Oh my god, you guys. I’ve been waiting to bring this team and their amazing game to your attention, and now the time has come and I have no idea how to coherently put my thoughts on virtual paper in a way that isn’t me just shrieking in delight. Mirroring my descent back into the genre, the fine folk at Illus Seed recently released their first game—an otome game—that plunged me straight into feels hell and left me wishing on every star for more.
With the successful funding of Asagao Academy: Normal Boots Club, writer Cara Hillstock and artist Danielle (perhaps better known as Unicornism online) decided to band together to form Illus Seed, an indie studio which wants to emphasize the importance of choice in their games. Their mission statement is more eloquent than I could ever put it:
Illus Seed is based on the philosophy of choice. Although it isn’t often reflected well in games, in life you are constantly making choices that impact your future, often in ways you can never see. We navigate these choices based on emotion, logic, past experience, behavior, projected outcome, and our beliefs and values. Unfortunately, we rarely get a chance to test the consequences of adhering to our values in different situations, and these values can often conflict — should you be honest to your friend, or lie to save his feelings?
Illus Seed aims to examine the illusions we weave throughout our every day reality. Perhaps one of our games will plant the seed required for you to make a choice, make a decision, or see things differently.
This desire couldn’t come through more clearly in their first release, the aforementioned Asagao Academy.
Right here is the portion of the post where I say under normal circumstances I do not support shipping real people—it’s kind of fucked up. And so if Asagao Academy turns you off because it stars several real life gaming YouTubers (of Normal Boots and Hidden Block fame), I can understand. However, what pushes this into not-creepy territory for me is that every YouTuber involved, along with their significant other if they have one, approved of this project. Indeed, each character is actually voiced by their respective YouTuber. In fact, everyone involved with this project seems to absolutely adore it. I can’t tell you how many streams and YouTube videos I’ve watched with the YouTubers gushing over how much they enjoy the game and appreciate what’s been made.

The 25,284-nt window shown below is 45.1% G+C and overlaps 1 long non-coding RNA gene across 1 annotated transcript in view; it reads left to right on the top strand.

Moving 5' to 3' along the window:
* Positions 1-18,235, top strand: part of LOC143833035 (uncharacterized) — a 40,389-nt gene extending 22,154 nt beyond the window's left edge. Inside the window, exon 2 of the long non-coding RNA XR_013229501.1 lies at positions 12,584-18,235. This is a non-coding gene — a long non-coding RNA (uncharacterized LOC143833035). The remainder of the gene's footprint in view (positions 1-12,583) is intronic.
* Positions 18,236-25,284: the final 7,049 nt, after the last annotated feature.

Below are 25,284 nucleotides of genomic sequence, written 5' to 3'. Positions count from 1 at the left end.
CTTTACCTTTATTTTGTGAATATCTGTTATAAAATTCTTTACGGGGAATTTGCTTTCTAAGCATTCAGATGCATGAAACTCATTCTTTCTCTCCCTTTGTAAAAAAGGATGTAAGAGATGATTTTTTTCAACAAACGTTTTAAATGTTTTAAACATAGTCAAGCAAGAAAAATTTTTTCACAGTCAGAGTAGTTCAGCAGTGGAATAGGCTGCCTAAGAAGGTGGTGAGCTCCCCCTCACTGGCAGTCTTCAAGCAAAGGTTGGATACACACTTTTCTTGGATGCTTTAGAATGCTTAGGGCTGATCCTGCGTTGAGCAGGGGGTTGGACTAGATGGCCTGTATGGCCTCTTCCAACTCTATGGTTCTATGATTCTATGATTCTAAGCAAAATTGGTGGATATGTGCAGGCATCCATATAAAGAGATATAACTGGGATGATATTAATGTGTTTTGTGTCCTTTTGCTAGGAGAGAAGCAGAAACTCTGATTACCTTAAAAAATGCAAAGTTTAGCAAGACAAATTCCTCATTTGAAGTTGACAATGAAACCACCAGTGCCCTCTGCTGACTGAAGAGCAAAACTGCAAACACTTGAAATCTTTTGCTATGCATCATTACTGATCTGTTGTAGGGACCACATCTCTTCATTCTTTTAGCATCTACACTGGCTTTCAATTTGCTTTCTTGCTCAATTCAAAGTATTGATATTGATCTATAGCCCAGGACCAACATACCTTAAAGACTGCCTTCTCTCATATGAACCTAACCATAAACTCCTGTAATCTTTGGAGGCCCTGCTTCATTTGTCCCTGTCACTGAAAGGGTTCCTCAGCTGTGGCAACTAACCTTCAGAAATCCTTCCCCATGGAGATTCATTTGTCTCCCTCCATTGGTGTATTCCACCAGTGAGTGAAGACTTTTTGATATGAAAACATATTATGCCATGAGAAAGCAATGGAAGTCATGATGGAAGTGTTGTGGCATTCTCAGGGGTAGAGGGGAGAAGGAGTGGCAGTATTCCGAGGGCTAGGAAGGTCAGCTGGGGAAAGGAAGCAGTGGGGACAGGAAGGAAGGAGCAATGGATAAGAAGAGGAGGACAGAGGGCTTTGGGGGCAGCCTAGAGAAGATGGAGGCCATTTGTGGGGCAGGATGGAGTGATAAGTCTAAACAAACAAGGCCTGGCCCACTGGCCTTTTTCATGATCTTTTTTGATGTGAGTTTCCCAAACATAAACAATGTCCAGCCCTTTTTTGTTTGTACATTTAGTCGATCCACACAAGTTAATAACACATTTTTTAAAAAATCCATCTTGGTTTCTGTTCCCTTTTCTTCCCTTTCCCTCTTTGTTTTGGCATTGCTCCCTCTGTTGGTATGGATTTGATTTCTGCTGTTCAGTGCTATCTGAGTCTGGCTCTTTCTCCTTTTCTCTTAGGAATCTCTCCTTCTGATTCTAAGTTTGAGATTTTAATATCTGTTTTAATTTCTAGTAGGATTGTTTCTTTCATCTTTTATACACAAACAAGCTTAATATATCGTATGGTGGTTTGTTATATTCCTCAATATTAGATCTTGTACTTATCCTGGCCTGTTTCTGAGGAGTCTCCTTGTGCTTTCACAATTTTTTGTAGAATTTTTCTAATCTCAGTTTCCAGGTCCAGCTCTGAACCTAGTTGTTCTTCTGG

Now that that’s out of the way, Asagao Academy follows the story of Hana Mizuno, a transfer student who has just been accepted to the academy via scholarship. Nervous and suffering from the trauma of some past event, Hana fears that she may never fit in at Asagao. However, her fears are momentarily soothed by the presence of her roommate Mai Sasaki—a bubbly girl who doesn’t always think about the consequences of her actions. Though Hana and Mai become fast friends, Hana sees one route to never being picked on in school again: befriending the extremely popular Normal Boots club. While she weaves her way through the social intricacies of high school life, Hana must balance preparing for a video game tournament while also wooing/dating one of the Normal Boots boys—or their in-game personifications—alongside regular schoolwork and exams. (And the prom is tomorrow! No—kidding, kidding.)
For their first game, Illus Seed has created something incredible: not only a game, but an entire community. The game itself exhibits fantastic art, music, and writing that was way better than I anticipated. The characters are tropey and fantastic (it’s the kind of thing you want from a good, fluffy otome game), and the game has no trouble breaking the fourth wall and pointing out the ridiculousness of a dating sim taking place in Japan starring a bunch of mostly white, American characters. In terms of appropriation, I think Illus Seed managed to avoid it for the most part. Placing it in Japan, to me, felt more like a way to emphasize the tropes and increase the ridiculousness of the situation, but the Japanese culture itself isn’t used as a prop to add a sense of “foreignness” to the story. The characters native to Japan point out the “whiteness” of the boys when applicable, and the one character whose arc is about being an embodiment of the Japanese traditional arts is canonically (but not in real life) half-Japanese and struggles in part due to his mixed race.
While some of the the game’s aspects are less than perfect—mechanically speaking and in regards to representation—I really only have one true complaint. Whereas Asagao makes a point to emphasize that people in its universe can have same-gender attraction, and there is no homophobia, no one is explicitly shown as being in a non-straight relationship. This could have been helped by one thing: Mai. Why. Can’t. I. Date. Mai? This is a sin and should be rectified immediately.
This being Illus Seed’s first game, I literally cannot wait to see what they come up with next. Seriously. I’m already one step away from refreshing their homepage every day to see if the next game is out yet. They’ve made an impact on me, and so many others, and I really do have to thank them. So I implore you, please check out their site here, their Twitter here, and the game page for Asagao Academy here. The game is free to download and play, and with seven routes (plus two hidden routes), each a sizable length, you’re getting one hell of a deal. And if you can donate to them, please do so (available on their itch.io page or their “about” page on Illus Seed’s home site). They really do deserve it.